Grieving mother taunted by Facebook baby adverts

The mother of a stillborn baby has criticised Facebook, Instagram, Twitter and Experian for their deployment of insensitive ads in the wake of the death of her son. Gillian Brockwell was left distressed after being inundated with baby-related online advertising after her baby died in the womb.

Grieving mother taunted by Facebook baby adverts

The bereaved penned an open letter addressed to “Tech Companies”, contending that the sophistication of their algorithms should have flagged her loss to them, allowing them to alter their advertising strategy accordingly.

“I know you knew I was pregnant,” she wrote. “I just couldn’t resist those Instagram hashtags – #30weekspregnant, #babybump.” The grieving mother went on to “concede” that, yes, she clicked on maternity-wear ads on Facebook, and revealed her due date to Amazon when signing up for a registry. “You probably saw me googling “holiday dress maternity plaid” and “babysafe crib paint,” she wrote.

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However, when Ms Brockwell made it similarly clear she had lost her child, the sites failed to pick up on it. Digital evidence of her loss was considerable: last month the bereaved shared on Twitter the news that her son had died in the womb. Keywords in her posts, meanwhile, included terms such as “heartbroken”, “problem” and even “stillborn”, garnering hundreds of “tear drop” emoticons from friends.


An active social media user, Ms Brockwell also suggested that her three days’ radio silence from the platforms should have indicated something was wrong: “Did you not see the three days of silence, uncommon for a high-frequency user like me?” she asked.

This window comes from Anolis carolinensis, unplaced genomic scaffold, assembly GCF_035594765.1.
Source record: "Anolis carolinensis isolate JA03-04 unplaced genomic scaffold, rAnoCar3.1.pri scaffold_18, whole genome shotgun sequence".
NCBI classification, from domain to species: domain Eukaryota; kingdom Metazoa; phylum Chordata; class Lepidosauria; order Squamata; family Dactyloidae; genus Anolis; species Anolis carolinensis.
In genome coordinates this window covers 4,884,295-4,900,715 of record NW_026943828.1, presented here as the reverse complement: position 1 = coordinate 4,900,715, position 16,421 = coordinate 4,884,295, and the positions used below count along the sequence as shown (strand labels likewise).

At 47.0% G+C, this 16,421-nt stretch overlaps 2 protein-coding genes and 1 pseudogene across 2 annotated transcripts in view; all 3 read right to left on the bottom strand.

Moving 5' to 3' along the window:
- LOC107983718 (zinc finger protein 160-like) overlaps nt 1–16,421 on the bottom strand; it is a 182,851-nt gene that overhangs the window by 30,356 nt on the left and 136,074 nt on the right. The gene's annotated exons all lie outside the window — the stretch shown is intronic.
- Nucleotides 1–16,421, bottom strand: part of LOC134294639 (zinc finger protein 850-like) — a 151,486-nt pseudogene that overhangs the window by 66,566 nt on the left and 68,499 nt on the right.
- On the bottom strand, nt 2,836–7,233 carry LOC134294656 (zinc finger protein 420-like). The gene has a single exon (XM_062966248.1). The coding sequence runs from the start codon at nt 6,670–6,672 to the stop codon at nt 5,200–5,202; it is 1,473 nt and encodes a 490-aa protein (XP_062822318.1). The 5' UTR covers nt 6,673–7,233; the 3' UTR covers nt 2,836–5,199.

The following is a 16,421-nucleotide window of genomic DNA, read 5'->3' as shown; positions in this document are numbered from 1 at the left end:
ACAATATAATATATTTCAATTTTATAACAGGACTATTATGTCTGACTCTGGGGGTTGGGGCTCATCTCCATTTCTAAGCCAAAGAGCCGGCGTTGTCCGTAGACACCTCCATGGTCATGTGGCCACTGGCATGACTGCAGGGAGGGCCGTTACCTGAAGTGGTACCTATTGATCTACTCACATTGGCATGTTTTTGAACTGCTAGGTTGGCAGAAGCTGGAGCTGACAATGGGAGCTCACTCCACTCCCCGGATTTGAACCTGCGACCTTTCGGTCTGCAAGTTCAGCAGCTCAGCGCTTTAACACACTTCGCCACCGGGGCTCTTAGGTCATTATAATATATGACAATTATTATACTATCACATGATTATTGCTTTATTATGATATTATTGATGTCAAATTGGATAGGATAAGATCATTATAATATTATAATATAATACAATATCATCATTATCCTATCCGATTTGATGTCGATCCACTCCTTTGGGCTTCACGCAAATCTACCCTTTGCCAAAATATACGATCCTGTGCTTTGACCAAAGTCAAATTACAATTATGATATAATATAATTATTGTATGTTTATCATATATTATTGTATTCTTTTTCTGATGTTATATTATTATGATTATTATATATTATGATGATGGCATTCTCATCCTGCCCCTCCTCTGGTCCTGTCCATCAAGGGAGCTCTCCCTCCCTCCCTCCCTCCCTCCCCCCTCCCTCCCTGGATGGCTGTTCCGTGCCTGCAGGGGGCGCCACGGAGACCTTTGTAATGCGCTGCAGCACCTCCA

Instead of apprehending the tragedy, Facebook and its peers continued to plague her with advertising that had been deployed in the earlier stages of her pregnancy. The situation was compounded when Ms Brockwell received an email from Experian, nudging her to “finish registering your baby” – a registration she was never able to start.

“I implore you,” Ms Brockwell’s letter concludes, “If you’re smart enough to realize that I’m pregnant, that I’ve given birth, then surely you’re smart enough to realize that my baby died, and can advertise to me accordingly, or maybe just maybe, not at all.”

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The potential magnitude of the problem is substantial; there are 26,000 stillbirths per year in the US alone. In places where healthcare access is not so readily available, the rate is much higher. Combine this tragic reality with the ubiquity of social media, and the scope for sites to inflict emotional pain, however unwittingly, is considerable.

For its part, Facebook has pledged further work. The site’s advertising chief Rob Goldman was one of the first executives to respond, pointing out that the site’s settings included an option to block adverts about potentially upsetting topics. “It still needs improvement, but please know we’re working on it,” he said.

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